Lou Hampers: Why You Should Always Listen to Your Child’s Pediatrician
The pediatrician is a vital member of your child’s healthcare team, and their advice and expertise should be taken seriously. By listening to your child’s pediatrician, you can help ensure that your child remains healthy, happy, and safe. Colorado-based pediatric expert Dr. Lou Hampers believes that listening to your child’s pediatrician is one of the best ways to ensure that your child will be healthy at all times.
Early Detection Of Health Issues
As an infant, your child’s pediatrician can help identify health issues at an early stage, which can help prevent serious complications, and may even allow for early intervention. Early detection allows for the implementation of health monitoring programs, such as the use of an ID bracelet or the application of an electronic health system. The Lou Hampers earlier a pediatrician identifies a health issue, the more likely it is that your child will benefit from early intervention.
Tailored Medical Advice
Because pediatricians generally become familiar with your child’s health history, they are often better equipped than other doctors to provide your child with customized medical advice. This can include diet and exercise plans, recommendations for managing certain health conditions, or instructions for accessing certain services.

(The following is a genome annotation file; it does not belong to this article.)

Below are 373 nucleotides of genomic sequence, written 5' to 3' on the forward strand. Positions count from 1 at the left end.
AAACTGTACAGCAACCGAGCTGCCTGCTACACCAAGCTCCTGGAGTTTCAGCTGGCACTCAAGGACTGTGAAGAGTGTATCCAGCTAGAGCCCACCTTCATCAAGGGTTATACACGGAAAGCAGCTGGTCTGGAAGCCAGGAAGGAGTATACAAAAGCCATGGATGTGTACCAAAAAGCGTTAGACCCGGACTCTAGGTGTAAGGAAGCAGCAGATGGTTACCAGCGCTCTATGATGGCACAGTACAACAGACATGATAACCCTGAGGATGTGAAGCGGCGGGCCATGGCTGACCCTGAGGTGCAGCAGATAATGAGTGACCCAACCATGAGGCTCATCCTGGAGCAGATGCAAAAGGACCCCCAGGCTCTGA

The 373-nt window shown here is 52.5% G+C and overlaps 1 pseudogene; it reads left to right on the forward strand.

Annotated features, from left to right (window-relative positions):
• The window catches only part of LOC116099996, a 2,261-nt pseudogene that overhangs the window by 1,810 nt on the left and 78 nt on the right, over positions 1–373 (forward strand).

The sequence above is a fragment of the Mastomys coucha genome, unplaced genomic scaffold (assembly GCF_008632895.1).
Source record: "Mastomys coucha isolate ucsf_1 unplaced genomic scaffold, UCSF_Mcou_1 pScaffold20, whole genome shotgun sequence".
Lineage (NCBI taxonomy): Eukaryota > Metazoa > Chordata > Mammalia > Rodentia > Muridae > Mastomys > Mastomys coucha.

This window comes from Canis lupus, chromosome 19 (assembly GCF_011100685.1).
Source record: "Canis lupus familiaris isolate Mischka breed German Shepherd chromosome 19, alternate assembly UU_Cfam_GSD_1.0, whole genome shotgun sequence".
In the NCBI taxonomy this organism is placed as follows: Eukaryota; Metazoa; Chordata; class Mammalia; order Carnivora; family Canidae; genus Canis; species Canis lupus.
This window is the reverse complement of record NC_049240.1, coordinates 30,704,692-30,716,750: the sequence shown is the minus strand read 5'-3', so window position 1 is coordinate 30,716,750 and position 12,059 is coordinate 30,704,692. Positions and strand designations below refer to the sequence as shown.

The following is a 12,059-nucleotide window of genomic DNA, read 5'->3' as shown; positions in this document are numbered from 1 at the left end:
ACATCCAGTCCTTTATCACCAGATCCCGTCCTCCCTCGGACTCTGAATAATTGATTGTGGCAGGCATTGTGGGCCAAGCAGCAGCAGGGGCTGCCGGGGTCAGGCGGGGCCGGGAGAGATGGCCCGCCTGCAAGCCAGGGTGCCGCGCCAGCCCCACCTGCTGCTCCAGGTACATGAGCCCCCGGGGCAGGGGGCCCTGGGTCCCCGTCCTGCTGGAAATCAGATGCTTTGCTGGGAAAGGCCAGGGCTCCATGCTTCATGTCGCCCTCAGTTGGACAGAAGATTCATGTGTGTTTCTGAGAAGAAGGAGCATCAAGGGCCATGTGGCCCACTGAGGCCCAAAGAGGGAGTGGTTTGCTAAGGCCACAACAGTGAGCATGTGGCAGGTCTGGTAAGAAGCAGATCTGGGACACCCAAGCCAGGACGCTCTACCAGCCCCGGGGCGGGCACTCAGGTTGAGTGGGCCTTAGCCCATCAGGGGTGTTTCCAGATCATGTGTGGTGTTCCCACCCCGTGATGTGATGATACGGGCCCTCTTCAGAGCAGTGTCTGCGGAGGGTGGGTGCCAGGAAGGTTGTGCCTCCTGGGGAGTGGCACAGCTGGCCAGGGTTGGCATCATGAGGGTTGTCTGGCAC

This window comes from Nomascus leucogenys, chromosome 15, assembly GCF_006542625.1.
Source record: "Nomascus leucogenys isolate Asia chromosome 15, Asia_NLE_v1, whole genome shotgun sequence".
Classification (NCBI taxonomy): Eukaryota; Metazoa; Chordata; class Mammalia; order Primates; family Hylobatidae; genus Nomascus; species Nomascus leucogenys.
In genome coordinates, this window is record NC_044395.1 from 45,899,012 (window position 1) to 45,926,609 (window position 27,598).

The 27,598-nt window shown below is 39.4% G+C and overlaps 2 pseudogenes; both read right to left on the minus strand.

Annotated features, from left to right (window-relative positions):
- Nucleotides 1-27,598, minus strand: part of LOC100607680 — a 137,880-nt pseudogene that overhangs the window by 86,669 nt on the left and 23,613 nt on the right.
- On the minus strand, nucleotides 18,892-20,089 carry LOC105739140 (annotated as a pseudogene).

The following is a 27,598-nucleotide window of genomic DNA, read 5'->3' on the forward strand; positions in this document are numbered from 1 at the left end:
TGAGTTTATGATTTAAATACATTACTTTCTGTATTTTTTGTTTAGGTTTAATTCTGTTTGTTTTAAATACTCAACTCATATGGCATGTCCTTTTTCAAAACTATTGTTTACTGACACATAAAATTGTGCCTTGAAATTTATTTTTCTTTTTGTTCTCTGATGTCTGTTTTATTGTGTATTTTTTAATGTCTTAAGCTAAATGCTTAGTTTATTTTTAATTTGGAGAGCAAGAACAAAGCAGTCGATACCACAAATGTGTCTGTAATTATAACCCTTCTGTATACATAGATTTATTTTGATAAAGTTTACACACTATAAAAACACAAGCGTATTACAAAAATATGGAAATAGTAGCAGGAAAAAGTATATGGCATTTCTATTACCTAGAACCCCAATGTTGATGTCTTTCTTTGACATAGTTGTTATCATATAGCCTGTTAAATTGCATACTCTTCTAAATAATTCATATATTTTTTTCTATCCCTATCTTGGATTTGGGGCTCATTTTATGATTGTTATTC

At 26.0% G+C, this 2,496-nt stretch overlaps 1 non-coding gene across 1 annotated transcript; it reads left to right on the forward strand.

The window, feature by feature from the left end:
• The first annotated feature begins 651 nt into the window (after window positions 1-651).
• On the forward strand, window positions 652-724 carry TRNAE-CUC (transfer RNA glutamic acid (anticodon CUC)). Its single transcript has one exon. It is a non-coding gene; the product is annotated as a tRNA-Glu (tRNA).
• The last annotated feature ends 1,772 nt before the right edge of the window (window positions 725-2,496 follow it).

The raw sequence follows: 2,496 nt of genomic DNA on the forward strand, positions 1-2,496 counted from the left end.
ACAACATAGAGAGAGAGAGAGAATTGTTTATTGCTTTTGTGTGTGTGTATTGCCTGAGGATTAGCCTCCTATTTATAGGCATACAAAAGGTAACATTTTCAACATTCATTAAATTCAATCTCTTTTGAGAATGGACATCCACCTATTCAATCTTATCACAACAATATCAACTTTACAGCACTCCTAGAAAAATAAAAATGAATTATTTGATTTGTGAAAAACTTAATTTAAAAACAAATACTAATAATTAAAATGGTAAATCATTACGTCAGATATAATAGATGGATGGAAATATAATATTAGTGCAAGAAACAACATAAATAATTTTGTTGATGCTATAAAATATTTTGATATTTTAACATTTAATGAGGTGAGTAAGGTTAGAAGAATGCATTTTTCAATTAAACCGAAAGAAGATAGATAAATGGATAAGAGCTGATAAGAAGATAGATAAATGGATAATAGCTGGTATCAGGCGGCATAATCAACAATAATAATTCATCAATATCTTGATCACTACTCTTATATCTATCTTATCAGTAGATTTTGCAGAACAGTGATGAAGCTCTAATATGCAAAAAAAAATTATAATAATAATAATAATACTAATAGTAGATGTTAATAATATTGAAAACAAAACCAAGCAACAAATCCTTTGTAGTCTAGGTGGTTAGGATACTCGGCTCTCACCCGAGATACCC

Tailored medical advice can be especially useful for children with complex medical conditions, such as diabetes. By working closely with a pediatrician in managing your child’s diabetes, you can ensure that your child stays healthy and avoids complications.
Building A Trusting Relationship
Lastly, regular visits to your pediatrician allow for a deeper level of trust to be developed between you and the doctor. This can be especially useful if your child has ever experienced healthcare issues in the past.
By including pediatricians in your child’s routine, you can build strong relationships with their doctors, creating a more trusting environment for conversations. This can help to prevent future healthcare issues, such as a doctor refusing to treat your child for anxiety or depression, because you’ve previously been provided incorrect information about these issues.